A previous post introduced the general concept of ROT provisions as a means to protect suppliers as creditors in the insolvency of their customers. The basic principle of ROT under German law is that the supplier remains the owner of the goods which it has supplied to its customer until the customer has fully paid the purchase price for the goods. This sounds like an easy concept but, as is often the case, the devil lies in the details.  This post will point out some of the important aspects to consider in the context of ROT provisions under German law.

In order to exercise any rights under ROT clauses, it is crucial that the supplier is able to identify the goods that are subject to his ownership rights.

For example, assume that the supplier delivers shipments of the same type of goods on a regular basis. Some invoices are paid, some are not. If the customer stores all the goods in the same warehouse (or, in case of liquids, in the same tank), it may be impossible to separate the goods for which the supplier has already been paid from those for which the customer has not yet paid. One solution for the supplierwould be to clarify that the ROT does not relate only to a specific delivery, but that title to the goods only passes over to the customer if all invoices for all deliveries have been paid. Furthermore, the ROT provisions could provide that in case the delivered product is comingled with goods belonging to the customer or a third party, the supplier will become co-owner of the comingled goods on a pro-rata basis, and that the ROT also covers this co-ownership.

As long as the customer has not paid for the goods, it is not the owner of the goods. How does this affect its rights? In case of a retail business, the usual business concept is that a retailer orders goods from the supplier with longer payment terms, so that it can sell the goods to end customers with a margin and pay the supplier out of the sale proceeds. This only works if the retailer is entitled to transfer legal ownership in the goods to the end customers. Can it do so although it is not yet the owner at the time of the onward sale? Yes, provided that the supplier, as part of the ROT provisions, authorizes the retailer to do so. Should there be any restrictions imposed to the retailer in the context of such authorization? Market standard provisions limit the right to the sale in the ordinary course of the business of the retailer, and sometimes explicitly require that the sale proceeds for such sale will not be for a value below cost. Also, in case the onward sale is not made against immediate cash payment, but the end customer is allowed to pay in instalments, the supplier often obtains a security assignment of the retailer’s payment claims against the end customer to further protect its position (so-called extended retention of title).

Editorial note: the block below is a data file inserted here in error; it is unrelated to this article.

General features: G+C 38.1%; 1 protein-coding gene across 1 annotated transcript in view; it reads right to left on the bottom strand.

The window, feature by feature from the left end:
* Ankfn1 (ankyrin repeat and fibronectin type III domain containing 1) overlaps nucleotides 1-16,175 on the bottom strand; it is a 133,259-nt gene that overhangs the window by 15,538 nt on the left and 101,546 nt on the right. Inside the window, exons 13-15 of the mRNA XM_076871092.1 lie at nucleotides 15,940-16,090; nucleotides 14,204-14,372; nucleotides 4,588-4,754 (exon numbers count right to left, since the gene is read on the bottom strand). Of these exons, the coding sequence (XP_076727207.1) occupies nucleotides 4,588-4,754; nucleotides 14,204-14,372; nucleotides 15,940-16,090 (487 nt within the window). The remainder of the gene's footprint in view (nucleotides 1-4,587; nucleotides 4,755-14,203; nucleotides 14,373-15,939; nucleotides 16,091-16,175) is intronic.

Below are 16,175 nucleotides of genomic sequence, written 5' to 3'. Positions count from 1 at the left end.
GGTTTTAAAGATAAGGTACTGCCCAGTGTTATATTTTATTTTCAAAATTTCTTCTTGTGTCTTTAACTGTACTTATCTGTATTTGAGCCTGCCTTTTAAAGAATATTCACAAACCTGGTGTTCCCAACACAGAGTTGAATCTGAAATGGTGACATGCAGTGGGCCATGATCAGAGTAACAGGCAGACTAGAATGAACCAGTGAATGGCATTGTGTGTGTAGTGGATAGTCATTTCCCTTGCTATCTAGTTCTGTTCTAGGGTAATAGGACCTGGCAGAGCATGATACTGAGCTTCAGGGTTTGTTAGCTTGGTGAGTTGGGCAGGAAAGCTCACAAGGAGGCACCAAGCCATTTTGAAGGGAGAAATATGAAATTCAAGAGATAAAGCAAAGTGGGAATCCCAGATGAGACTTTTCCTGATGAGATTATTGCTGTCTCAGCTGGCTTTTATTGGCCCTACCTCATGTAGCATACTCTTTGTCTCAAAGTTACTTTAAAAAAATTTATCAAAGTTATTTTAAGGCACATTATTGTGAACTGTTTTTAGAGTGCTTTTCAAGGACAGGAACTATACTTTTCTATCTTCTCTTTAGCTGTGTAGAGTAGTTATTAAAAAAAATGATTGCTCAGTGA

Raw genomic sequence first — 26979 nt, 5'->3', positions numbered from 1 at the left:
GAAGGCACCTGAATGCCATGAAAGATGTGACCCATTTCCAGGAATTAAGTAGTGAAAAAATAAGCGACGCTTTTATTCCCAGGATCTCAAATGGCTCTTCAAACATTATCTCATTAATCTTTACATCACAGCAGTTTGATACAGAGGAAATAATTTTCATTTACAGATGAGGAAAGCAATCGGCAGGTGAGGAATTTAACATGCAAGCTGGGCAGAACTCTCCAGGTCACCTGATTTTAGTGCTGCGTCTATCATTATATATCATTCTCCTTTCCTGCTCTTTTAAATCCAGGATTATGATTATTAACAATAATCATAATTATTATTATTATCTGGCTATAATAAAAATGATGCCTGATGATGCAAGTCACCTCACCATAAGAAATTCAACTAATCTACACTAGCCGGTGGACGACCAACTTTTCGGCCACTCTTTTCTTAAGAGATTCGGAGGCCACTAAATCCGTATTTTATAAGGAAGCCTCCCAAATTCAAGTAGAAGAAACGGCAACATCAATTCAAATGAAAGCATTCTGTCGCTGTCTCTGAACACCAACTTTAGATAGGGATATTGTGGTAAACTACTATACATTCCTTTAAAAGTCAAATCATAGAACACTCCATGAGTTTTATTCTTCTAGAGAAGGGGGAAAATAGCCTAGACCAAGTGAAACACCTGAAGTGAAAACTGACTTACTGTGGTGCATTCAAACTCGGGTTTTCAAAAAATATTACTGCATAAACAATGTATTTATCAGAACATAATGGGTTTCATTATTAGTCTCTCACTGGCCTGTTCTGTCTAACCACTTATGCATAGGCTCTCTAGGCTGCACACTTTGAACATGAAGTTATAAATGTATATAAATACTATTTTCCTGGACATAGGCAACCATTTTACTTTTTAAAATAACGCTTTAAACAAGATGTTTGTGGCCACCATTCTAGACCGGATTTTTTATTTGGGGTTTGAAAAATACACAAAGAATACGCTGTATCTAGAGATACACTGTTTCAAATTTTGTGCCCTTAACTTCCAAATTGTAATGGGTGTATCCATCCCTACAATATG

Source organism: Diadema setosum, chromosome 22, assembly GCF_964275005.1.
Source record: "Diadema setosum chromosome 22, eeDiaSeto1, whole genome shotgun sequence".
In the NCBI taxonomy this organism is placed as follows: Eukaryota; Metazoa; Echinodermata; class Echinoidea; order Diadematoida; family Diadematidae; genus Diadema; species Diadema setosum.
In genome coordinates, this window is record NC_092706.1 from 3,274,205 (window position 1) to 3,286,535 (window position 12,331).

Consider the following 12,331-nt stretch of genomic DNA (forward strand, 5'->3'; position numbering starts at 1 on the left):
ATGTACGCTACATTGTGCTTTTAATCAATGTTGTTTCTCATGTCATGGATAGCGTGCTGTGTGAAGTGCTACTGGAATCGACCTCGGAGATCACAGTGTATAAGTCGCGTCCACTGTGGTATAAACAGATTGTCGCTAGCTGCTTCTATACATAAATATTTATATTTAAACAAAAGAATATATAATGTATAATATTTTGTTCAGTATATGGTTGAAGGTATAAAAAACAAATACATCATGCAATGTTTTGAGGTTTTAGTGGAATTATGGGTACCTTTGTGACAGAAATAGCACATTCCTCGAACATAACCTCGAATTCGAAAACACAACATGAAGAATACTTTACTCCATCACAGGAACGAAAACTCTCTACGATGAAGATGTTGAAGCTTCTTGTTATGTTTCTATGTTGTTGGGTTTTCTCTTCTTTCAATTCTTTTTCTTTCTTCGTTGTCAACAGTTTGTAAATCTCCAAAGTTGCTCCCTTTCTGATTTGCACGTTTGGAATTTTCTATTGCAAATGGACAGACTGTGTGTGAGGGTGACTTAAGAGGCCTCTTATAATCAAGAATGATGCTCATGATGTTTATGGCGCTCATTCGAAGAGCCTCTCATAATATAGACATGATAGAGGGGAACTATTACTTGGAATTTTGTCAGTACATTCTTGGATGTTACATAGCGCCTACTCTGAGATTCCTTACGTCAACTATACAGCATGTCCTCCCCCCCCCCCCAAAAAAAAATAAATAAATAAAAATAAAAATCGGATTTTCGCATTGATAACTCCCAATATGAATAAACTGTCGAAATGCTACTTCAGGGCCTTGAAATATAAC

In case the goods are not delivered to a retailer, but to a production company, these goods may become part of a production process, in which case they often will be modified and/or combined with other goods from other suppliers. Again, it is important that the supplier authorizes such use of the products, protecting its ownership rights to the maximum extent possible.

Balancing the interest of the supplier to protect its legal position and the customer’s need to be able to use the product for its designated purpose is important. However, market standard provisions have been developed over time, which are regularly agreed in the German market without much negotiation. For foreign suppliers, it is important to be aware of this market practice and to use these provisions when dealing with their German customers.